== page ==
Advice from an adult child of an alcoholic

The following article was written by an anonymous member of Niagara University. 

NIAGARA UNIVERSITY, N.Y. – After an abundance of scrapped introductions, consisting of statistics and personal anecdotes, I’ve come to the realization that the best way to begin this piece is to say what I have always needed to hear. You are not alone, everything you are feeling is valid and despite it being difficult, it is possible to separate the person from the disease. For my fellow students and community members living with an alcoholic parent, my hope is that these words bring you comfort and urge you to live the life you so rightfully deserve to live. 

Trust. 

The idea of trusting another with such an uncommunicated part of your life is undeniably much easier said than done, especially when you’ve been adapted to the notion that these issues must never be revealed outside of the family. Evidently, it is nearly impossible to cope with said issues alone and it is okay to open up. By slowly opening up to someone I trusted, a weight that had rested so heavily on my chest for such a long time (I had long forgotten it was there at all) had lifted and the relief was indescribable. It is possible for you to be understood. Truthfully, I can’t fully articulate the importance of speaking with a friend or trusted adult, it genuinely is life-changing.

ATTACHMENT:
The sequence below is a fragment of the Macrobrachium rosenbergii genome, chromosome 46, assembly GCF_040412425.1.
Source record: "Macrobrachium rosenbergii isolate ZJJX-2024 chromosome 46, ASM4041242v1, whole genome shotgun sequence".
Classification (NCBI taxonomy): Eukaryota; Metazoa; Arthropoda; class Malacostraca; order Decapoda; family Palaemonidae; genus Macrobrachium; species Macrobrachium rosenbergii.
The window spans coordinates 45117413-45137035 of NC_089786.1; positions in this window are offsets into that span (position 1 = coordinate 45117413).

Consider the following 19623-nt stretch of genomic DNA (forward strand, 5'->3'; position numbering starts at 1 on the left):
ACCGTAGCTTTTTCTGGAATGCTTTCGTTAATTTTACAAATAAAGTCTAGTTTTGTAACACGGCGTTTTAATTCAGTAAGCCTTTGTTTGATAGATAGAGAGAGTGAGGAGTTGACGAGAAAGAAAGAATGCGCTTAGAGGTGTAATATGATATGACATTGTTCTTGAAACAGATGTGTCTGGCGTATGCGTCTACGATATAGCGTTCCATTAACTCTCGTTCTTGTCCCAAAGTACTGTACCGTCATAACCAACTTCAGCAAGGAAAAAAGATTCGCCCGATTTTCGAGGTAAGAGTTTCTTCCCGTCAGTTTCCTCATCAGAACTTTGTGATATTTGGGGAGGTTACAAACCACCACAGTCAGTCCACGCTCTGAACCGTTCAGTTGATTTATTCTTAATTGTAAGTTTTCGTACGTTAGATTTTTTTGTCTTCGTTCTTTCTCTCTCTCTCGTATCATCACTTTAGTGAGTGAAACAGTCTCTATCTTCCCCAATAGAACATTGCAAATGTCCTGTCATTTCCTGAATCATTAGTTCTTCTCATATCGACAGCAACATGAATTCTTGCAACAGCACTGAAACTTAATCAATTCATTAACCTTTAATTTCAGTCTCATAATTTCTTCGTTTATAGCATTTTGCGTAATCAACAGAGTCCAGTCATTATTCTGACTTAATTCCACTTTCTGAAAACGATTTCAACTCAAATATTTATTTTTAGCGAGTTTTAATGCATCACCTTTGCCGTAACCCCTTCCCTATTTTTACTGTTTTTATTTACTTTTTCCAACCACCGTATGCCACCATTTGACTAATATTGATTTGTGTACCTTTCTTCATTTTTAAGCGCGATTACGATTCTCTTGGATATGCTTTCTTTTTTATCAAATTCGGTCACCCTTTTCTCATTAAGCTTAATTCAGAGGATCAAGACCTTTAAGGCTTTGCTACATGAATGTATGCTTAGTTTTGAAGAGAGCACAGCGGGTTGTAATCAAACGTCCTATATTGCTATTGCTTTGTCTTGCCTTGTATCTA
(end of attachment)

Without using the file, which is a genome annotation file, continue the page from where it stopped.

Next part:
Seek help. 

Following the aforementioned advice, it is important to note that there is so much help out there. I personally was unaware of the enormity of resources until I began counseling at Niagara; which leads me to my first source. Counseling Services is located in the basement of Seton Hall and is already included in your tuition, this accommodation is beyond eye-opening and I only wish I had utilized it sooner. This is also where I had learned about Al-Anon meetings in the Western New York area, which are support groups filled with similar individuals learning to cope with an alcoholic loved one. For meeting calendars and other resources, visit www.aiswny.org or call their 24/7 phone number, (716) 856- 2520. Although it is difficult as a student to stack more readings on top of your coursework, I strongly encourage setting time aside to read “Perfect Daughters,” by Robert Ackerman and “After the Tears,” by Jane Middelton- Moz and Lorie Dwinell. Both books delve into the effects of living as an aCoA (Adult Child of an Alcoholic) and learning to cope despite the anxieties that ensue. 

Feel. 

Over the years I learned that internalizing my emotions and not allowing myself to feel would help me survive tough times at home, but when it spilled over into other aspects of my life, I struggled and damaged my mental health beyond total repair. I was numb. My advice now is to feel. Express every emotion that flows through your mind, acknowledge every single one, no matter how negative it may be. Labeling your feelings is the first step to learning how to cope with whatever may be causing you to struggle. You are human and you deserve to feel validated. 

Identify.

You are not your father. You are not your mother. You are not predetermined to be an alcoholic because of your upbringing. It is vital to understand that you are your own person, on your own journey and despite the limitations that have presented themselves in the past, your life is whatever you make of it. Making the decision of finally living for yourself is scary, and I understand what an understatement this is. However, it is the most important decision you can make for yourself, and I am here to tell you that you deserve everything this life has to offer and more. Everything will be okay.

 

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